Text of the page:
Just 'cause san fran nan says it's a tiny supply, that's proof enough for you. Exploration hasn't taken place, but all you libs KNOW the US is sitting on a tiny supply.

  9. #9
    [QUOTE=Spirit of Weeb;2630415]Classic post of a typical leftist lacking understanding of speculation and the capitalist marketplace...

    Just 'cause san fran nan says it's a tiny supply, that's proof enough for you. Exploration hasn't taken place, but all you libs KNOW the US is sitting on a tiny supply.[/QUOTE]

    As you note, exploration hasn't taken place. So I assume, pointing that out, that you find the previously stated view that its played a role in recent price drops to be absurd.

  10. #10
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    [QUOTE=nuu faaola;2630315]Of course it had no impact.

    You think the prospect of a tiny oil supply that is years aways from being located and a decade away from actually being online is impacting the current price? Pretty silly view, imo.[/QUOTE]

    It's called the "Futures" market for a reason. You know this.

  11. #11
    it's funny that dollar increases in gallon/gas are coddled and downplayed... yet dime DEcreases are always "evidence" that supply is just fine...

    supply is not fine... and demand is not fine...

    gas will be $10/gallon US in our lifetimes, yet none of us will live long enough to outlast the "end" of oil... still, that's not really the point... the point is, finds are not meeting new demands... and mankind is going to suffer greatly because of it...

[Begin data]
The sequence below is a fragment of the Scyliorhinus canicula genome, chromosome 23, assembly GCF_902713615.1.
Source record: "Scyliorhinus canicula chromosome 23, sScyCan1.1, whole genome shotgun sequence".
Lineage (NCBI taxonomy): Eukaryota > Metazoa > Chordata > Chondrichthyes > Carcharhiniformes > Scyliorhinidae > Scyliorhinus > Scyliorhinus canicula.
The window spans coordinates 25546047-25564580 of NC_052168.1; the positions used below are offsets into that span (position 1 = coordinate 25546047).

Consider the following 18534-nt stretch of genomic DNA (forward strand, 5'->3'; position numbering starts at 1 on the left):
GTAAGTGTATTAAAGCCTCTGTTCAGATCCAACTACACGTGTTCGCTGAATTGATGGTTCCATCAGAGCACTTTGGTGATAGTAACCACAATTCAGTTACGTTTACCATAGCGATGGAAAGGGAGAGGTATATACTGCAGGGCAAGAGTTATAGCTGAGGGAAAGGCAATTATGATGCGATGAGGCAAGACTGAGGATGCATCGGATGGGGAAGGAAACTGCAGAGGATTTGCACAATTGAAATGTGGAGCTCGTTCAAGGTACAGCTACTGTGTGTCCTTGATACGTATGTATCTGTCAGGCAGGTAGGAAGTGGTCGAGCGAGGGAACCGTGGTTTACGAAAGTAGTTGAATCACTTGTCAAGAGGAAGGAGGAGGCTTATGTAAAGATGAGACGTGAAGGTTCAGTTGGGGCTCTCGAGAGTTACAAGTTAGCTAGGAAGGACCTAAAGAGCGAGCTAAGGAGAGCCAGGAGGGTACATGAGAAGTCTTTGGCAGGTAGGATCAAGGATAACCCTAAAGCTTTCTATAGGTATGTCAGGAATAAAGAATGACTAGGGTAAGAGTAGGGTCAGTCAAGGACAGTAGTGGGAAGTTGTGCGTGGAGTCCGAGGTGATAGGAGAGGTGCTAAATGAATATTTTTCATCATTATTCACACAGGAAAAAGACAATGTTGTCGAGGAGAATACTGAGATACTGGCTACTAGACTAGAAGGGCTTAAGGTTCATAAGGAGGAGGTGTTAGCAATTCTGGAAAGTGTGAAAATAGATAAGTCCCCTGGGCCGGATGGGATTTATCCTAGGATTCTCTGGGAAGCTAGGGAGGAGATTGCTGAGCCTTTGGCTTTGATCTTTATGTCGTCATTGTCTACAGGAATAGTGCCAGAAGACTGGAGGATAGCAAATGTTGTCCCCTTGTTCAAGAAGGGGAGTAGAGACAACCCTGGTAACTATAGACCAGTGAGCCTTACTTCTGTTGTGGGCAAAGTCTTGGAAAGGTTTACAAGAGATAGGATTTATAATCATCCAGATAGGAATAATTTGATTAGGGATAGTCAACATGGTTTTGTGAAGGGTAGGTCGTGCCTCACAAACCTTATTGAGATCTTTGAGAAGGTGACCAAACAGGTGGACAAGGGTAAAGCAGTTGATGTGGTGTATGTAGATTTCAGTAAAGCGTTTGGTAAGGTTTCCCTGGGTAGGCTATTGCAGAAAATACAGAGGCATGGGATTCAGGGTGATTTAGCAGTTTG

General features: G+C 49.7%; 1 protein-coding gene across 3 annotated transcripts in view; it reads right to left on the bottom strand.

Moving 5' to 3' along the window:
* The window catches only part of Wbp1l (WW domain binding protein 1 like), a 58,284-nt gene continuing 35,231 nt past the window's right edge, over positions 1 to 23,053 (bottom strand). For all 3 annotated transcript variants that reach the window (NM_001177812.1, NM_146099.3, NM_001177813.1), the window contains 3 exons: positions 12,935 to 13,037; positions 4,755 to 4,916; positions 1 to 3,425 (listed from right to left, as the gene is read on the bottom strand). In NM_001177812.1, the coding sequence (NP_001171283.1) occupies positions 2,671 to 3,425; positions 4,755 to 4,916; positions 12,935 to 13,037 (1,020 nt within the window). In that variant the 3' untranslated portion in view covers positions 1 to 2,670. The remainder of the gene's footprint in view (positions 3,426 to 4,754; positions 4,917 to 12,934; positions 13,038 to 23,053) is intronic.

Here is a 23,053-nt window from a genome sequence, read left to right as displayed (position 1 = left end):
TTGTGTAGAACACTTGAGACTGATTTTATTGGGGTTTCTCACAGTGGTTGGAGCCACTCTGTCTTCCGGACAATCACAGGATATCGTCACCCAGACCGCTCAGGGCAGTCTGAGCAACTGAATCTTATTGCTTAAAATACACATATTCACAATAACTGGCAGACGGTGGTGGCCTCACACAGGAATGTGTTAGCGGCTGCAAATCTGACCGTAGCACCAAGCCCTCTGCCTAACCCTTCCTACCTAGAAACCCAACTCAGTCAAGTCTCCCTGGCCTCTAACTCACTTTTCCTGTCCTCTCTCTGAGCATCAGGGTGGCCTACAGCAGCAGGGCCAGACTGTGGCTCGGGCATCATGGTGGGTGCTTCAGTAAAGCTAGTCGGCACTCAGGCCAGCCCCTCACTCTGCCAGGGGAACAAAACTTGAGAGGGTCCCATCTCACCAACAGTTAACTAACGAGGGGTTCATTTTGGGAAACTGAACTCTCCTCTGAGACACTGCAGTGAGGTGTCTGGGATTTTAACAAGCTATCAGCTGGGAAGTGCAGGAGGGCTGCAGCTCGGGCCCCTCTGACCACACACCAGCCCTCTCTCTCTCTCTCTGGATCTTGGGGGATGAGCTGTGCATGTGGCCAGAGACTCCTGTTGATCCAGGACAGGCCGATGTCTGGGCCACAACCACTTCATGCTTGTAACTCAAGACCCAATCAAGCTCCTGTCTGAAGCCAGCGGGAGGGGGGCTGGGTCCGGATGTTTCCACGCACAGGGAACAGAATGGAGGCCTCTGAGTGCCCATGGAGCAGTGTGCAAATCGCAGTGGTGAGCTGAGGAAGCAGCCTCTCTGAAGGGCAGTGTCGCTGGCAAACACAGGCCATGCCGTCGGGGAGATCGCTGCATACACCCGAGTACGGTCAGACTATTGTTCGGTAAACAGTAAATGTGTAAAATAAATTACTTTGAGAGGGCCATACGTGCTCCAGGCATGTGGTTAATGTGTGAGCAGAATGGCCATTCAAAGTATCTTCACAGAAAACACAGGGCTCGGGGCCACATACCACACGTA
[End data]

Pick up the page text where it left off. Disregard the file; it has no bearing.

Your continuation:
12. #12
    [QUOTE=Spirit of Weeb;2630415]Classic post of a typical leftist lacking understanding of speculation and the capitalist marketplace...

    Just 'cause san fran nan says it's a tiny supply, that's proof enough for you. Exploration hasn't taken place, but all you libs KNOW the US is sitting on a tiny supply.[/QUOTE]

    hey read this ya bone head

    [url]http://www.eia.doe.gov/oiaf/servicerpt/anwr/index.html[/url]

    it's by the DoE in 2003 - a Bush administration report detailing how little oil there is in ANWR

  13. #13
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    [QUOTE=SanAntonio_JetFan;2630337]I never really understood the argument of the anti-drillers.


    Let's say you owned a house and the local water company was charging you exorbitant fees. If you knew you could drill a well, at NO cost to you, that would EVENTUALLY give you water, why wouldn't you do it?


    If it's an environmental concern, it should be pionted out that offshore rigs create natural reefs that attract TONS of fish, etc. Also, it is a little known fact most of the oil in the ocean is from NATURAL seepage. Man-made spillage is not even CLOSE.[/QUOTE]

    since when does it cost nothing to drill?!? :confused:

    In actual monetary costs OR impact on the environment, there are costs.

    You then talk about the offshore rigs, but the real environmental impact is the continued burning of gas/diesel for transportation, not the actual drilling process which can cause negative environmental harm

  14. #14
    Why is an increase in supply inventories a surprise? When the price goes up two things happen. Producers push as much production that they can because the make money when prices are up and consumers use less because prices are up.